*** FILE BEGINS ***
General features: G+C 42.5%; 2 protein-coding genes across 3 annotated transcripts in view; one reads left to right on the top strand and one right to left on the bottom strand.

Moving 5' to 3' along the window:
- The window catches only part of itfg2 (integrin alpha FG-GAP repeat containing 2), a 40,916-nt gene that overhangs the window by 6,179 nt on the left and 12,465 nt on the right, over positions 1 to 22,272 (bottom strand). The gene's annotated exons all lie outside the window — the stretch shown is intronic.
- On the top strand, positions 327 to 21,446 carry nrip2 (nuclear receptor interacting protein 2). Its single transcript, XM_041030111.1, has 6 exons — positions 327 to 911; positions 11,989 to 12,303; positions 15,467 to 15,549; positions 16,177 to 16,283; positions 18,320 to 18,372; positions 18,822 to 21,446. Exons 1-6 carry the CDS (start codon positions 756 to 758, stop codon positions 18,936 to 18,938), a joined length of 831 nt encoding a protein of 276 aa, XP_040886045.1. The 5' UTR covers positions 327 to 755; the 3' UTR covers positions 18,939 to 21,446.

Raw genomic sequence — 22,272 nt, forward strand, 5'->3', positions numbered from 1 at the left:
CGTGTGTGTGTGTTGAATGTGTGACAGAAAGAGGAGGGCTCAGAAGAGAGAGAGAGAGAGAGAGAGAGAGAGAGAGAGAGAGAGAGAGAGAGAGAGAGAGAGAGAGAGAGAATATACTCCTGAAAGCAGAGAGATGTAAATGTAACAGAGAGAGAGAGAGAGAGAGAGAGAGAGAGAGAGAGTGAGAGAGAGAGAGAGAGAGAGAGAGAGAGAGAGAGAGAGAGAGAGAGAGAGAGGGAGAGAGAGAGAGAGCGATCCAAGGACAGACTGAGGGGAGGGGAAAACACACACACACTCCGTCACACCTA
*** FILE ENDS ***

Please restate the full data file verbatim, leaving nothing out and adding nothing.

General features: G+C 42.5%; 2 protein-coding genes across 3 annotated transcripts in view; one reads left to right on the top strand and one right to left on the bottom strand.

Moving 5' to 3' along the window:
- The window catches only part of itfg2 (integrin alpha FG-GAP repeat containing 2), a 40,916-nt gene that overhangs the window by 6,179 nt on the left and 12,465 nt on the right, over positions 1 to 22,272 (bottom strand). The gene's annotated exons all lie outside the window — the stretch shown is intronic.
- On the top strand, positions 327 to 21,446 carry nrip2 (nuclear receptor interacting protein 2). Its single transcript, XM_041030111.1, has 6 exons — positions 327 to 911; positions 11,989 to 12,303; positions 15,467 to 15,549; positions 16,177 to 16,283; positions 18,320 to 18,372; positions 18,822 to 21,446. Exons 1-6 carry the CDS (start codon positions 756 to 758, stop codon positions 18,936 to 18,938), a joined length of 831 nt encoding a protein of 276 aa, XP_040886045.1. The 5' UTR covers positions 327 to 755; the 3' UTR covers positions 18,939 to 21,446.

Raw genomic sequence — 22,272 nt, forward strand, 5'->3', positions numbered from 1 at the left:
CGTGTGTGTGTGTTGAATGTGTGACAGAAAGAGGAGGGCTCAGAAGAGAGAGAGAGAGAGAGAGAGAGAGAGAGAGAGAGAGAGAGAGAGAGAGAGAGAGAGAGAGAGAGAATATACTCCTGAAAGCAGAGAGATGTAAATGTAACAGAGAGAGAGAGAGAGAGAGAGAGAGAGAGAGAGAGTGAGAGAGAGAGAGAGAGAGAGAGAGAGAGAGAGAGAGAGAGAGAGAGAGAGAGGGAGAGAGAGAGAGAGCGATCCAAGGACAGACTGAGGGGAGGGGAAAACACACACACACTCCGTCACACCTA